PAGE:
The FTC-Venmo Privacy Settlement is All About Design

Written by Natasha Duarte

Paypal has settled charges from the Federal Trade Commission (FTC) that stated its popular money transferring app, Venmo, misled customers with confusing privacy settings. The FTC complaint is a lesson in the importance of user-friendly design in app privacy settings, as well as the privacy risks of combining financial transactions with social networking.

Money transferring apps are a popular—and sometimes necessary—modern convenience. While some users enjoy the social aspect of Venmo, others just want to split the bill without sharing. For the second camp, there seemed to be an easy solution: you could change the default audience for your transactions from “public” to “participants only.”

But even if you changed your default audience to transaction participants only, other Venmo users could still publicly share transactions they initiated with you, unless you also changed a second setting—one that controlled who could share your transactions (“everyone” or “only me”). That’s where the FTC came down on Venmo. The complaint argued that a reasonable user would assume that changing the default audience would apply to all of her transactions, making them visible only to the participants. The Commission charged Paypal with violating the FTC Act’s prohibition on deceptive trade practices, among other charges (including privacy and security violations under the Gramm-Leach-Bliley financial law).

As the Venmo complaint re-affirms, companies can’t just expect their users to decipher confusing, obscured, or contradictory privacy settings. Privacy settings count as implicit, enforceable privacy promises.

Most consumer privacy enforcement in the US is based on the FTC’s authority to police deceptive business practices. In practice, this often boils down to enforcing the promises companies make in their privacy policies. Companies have enjoyed wide latitude to use your personal data as long as they tell you about it first. But, as the Venmo complaint re-affirms, companies can’t just expect their users to decipher confusing, obscured, or contradictory privacy settings. Privacy settings count as implicit, enforceable privacy promises. They need to be designed clearly and intuitively, with users’ expectations in mind.

The privacy charges against Venmo centered on the confusing design of its privacy settings, but there are other key design choices not directly addressed in the FTC’s complaint. For example, the FTC did not address the fairness of Venmo’s default settings. While there is no bright line rule about default settings, defaults are one of the most consequential design choices a company can make, because permissive defaults require users to proactively go into their settings and make changes if they want more privacy. When users installed the Venmo app, the default sharing settings were set to share transactions publicly on Venmo’s social platform. That may not seem like a big deal in the context of a single app, but consider the number of services we use and the natural limits on the time and attention we each can devote to changing our privacy settings. It’s easy to see why default settings are so sticky and so powerful for shaping privacy norms.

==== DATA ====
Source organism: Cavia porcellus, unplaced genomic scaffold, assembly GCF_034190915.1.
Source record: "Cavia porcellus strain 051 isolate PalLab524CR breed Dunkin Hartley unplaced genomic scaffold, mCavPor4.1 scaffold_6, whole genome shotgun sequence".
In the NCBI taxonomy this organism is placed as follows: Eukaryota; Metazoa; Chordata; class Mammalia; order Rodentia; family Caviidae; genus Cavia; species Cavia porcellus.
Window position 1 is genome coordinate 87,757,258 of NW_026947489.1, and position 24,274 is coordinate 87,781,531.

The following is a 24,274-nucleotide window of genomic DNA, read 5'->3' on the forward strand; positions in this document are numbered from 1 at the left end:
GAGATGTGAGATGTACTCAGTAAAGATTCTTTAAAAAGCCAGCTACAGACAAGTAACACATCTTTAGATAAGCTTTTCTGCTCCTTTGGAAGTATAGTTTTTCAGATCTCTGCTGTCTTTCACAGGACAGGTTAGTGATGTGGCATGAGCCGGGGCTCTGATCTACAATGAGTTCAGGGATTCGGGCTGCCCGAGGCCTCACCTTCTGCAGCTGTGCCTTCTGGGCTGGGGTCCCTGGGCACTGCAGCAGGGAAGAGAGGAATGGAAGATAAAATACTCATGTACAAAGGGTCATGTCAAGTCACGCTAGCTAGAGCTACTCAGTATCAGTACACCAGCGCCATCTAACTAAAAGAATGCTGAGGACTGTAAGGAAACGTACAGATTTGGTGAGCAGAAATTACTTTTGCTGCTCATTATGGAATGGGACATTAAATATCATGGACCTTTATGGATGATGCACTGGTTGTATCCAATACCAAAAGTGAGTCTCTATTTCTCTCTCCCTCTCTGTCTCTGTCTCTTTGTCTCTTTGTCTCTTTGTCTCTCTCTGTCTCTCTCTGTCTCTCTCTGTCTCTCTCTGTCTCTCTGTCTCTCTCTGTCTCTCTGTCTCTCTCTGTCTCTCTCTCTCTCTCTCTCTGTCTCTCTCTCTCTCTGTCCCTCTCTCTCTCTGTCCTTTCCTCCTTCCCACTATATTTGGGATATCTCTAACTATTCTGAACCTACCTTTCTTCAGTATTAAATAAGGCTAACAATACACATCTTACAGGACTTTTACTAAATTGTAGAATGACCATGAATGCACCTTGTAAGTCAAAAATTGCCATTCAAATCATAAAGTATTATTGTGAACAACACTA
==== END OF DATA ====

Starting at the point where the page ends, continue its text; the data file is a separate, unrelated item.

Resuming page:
Ideally, an app’s default settings should be privacy protective, not permissive. That is a hallmark of privacy by design. At a minimum, settings should roughly align with users’ expectations when they download an app. This is where blurring the lines between financial transactions and social networking gets tricky. Financial information is traditionally viewed (and treated) as sensitive, and its disclosure is subject to federal laws and detailed regulations. So consumers are justified in expecting higher privacy standards from financial apps. Social networks, on the other hand, were built for sharing. Combining the two is a potent design choice that raises real challenges for privacy norms. Importantly, Venmo doesn’t share the amount of money exchanged in a transaction, and users can be as cryptic as they want in labelling transactions. Still, as the trend of combining traditionally private functions with a social component continues, app developers need to face the full weight of their design choices.

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